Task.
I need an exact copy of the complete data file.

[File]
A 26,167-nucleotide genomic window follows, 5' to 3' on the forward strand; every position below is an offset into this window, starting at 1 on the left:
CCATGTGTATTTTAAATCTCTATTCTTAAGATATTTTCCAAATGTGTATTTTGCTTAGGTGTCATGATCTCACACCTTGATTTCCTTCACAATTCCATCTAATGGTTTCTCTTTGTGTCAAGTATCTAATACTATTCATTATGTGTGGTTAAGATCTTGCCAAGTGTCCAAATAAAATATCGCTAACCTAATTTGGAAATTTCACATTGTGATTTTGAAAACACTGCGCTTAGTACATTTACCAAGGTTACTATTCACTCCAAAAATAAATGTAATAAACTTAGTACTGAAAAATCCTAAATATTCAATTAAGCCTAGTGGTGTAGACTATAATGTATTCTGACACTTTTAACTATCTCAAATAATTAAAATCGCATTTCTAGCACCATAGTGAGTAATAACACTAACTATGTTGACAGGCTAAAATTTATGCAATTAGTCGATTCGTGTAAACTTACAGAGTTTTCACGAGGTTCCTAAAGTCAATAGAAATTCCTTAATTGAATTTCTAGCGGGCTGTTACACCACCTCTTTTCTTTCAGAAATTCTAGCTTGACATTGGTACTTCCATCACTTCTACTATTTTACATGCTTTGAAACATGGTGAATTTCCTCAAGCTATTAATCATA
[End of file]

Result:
A 26,167-nucleotide genomic window follows, 5' to 3' on the forward strand; every position below is an offset into this window, starting at 1 on the left:
CCATGTGTATTTTAAATCTCTATTCTTAAGATATTTTCCAAATGTGTATTTTGCTTAGGTGTCATGATCTCACACCTTGATTTCCTTCACAATTCCATCTAATGGTTTCTCTTTGTGTCAAGTATCTAATACTATTCATTATGTGTGGTTAAGATCTTGCCAAGTGTCCAAATAAAATATCGCTAACCTAATTTGGAAATTTCACATTGTGATTTTGAAAACACTGCGCTTAGTACATTTACCAAGGTTACTATTCACTCCAAAAATAAATGTAATAAACTTAGTACTGAAAAATCCTAAATATTCAATTAAGCCTAGTGGTGTAGACTATAATGTATTCTGACACTTTTAACTATCTCAAATAATTAAAATCGCATTTCTAGCACCATAGTGAGTAATAACACTAACTATGTTGACAGGCTAAAATTTATGCAATTAGTCGATTCGTGTAAACTTACAGAGTTTTCACGAGGTTCCTAAAGTCAATAGAAATTCCTTAATTGAATTTCTAGCGGGCTGTTACACCACCTCTTTTCTTTCAGAAATTCTAGCTTGACATTGGTACTTCCATCACTTCTACTATTTTACATGCTTTGAAACATGGTGAATTTCCTCAAGCTATTAATCATA